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  • Writer's pictureNick Marsh

TURF WAR! Why keeping sales out of marketing occasionally does make sense

Updated: Sep 7, 2023

And why it should be one that concerns you. In short: money. Lost money.

Within an SME, (we work primarily with SMEs), a given team member may have to wear several hats as the company struggles to get off the ground or grow. That is almost inevitable unless that business decides to outsource from the very start which is an added expense.

So, many opt to do their marketing themselves with varying degrees of success. But companies grow and the danger is that the initial team forgets, misses or ignores the point when hats should be redistributed.

As customers are involved in both, the common result is sales and marketing get confused when they are quite distinct. This is why if your marketing is being run as a spin off of your sales department what follows should indeed concern you.

How a person becomes a prospect

At some point, every one of your customers was utterly oblivious to your existence and that of your product. Many more stay that way.

Moving from unaware to paying customer is far more complex than you might realise. The sales part of that journey only begins when they have at least decided that your product might be something they need. Moving from that to the purchase is the job of sales.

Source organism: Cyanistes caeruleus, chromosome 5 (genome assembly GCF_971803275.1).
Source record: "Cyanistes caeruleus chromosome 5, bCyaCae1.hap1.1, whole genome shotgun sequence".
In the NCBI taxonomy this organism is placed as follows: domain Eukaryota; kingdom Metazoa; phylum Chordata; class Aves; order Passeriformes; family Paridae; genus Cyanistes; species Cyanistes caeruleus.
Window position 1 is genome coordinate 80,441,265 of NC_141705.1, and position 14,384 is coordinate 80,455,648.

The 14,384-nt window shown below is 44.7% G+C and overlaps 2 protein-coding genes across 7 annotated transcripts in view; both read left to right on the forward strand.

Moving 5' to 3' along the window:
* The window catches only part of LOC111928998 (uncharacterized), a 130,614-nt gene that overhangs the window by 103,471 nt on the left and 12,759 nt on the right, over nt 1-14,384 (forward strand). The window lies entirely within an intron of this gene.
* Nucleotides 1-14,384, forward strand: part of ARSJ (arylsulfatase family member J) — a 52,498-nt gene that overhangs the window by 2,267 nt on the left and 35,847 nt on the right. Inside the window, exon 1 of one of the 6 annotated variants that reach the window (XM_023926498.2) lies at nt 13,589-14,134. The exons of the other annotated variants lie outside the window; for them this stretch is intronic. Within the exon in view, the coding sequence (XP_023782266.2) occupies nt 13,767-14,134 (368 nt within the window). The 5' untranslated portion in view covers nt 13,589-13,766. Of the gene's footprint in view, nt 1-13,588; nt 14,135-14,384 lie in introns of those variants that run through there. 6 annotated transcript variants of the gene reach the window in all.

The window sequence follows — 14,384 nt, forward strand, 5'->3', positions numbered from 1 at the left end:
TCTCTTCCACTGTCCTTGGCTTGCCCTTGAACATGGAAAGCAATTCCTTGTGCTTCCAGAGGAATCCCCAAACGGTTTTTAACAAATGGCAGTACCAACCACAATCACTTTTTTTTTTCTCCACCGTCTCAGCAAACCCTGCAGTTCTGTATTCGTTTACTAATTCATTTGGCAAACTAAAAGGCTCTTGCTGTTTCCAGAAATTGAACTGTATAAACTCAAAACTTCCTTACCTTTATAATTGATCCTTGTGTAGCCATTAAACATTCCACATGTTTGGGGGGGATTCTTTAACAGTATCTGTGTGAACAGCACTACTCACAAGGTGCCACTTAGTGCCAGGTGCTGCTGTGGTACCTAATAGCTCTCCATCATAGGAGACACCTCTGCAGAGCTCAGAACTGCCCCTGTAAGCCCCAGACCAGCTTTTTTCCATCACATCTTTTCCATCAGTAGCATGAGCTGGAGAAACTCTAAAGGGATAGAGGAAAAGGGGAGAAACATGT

Sales converts prospects into customers. Everything before that point is the job of marketing: turning relevant members of the public into prospects.

How a tweet is not marketing

Sales isn’t necessarily easy, but sales is made easier following the efforts of marketing. Assuming the marketing is effective. That is the part that trips a lot of people up.


Like in a political party vying for success, a company’s message must sound the same, wherever you hear it from: the price; the packaging; the way you deal with complaints; how you reach out to customers, old and new; the way its members communicate with the public, and of course, its advertising, to name the most common.

These all form part of the message that the public will be registering and slowly forming an emotional response to. It all needs to be in harmony: not one bit out of tune. And all in a clear message saying what you will do for your prospect, in a language they will understand.

That is not something you can do on the quick and you cannot realistically expect sales to be able to do marketing well and sales well. One, the other, or both will suffer and even if you feel your turnover is good, you will be losing leads that could otherwise become customers. And that takes us back to line 1 of this post: lost money.

What’s the solution for an SME?

If you are still trying to get your company to perform while letting sales (or any other department) run your marketing, know this: eventually that will be a hindrance rather than a saving, if not already the case. If you want to learn how your sales and marketing can work as separate areas bringing out the best in one another, rather than hampering one another, give us a call and we can at least shed some light.



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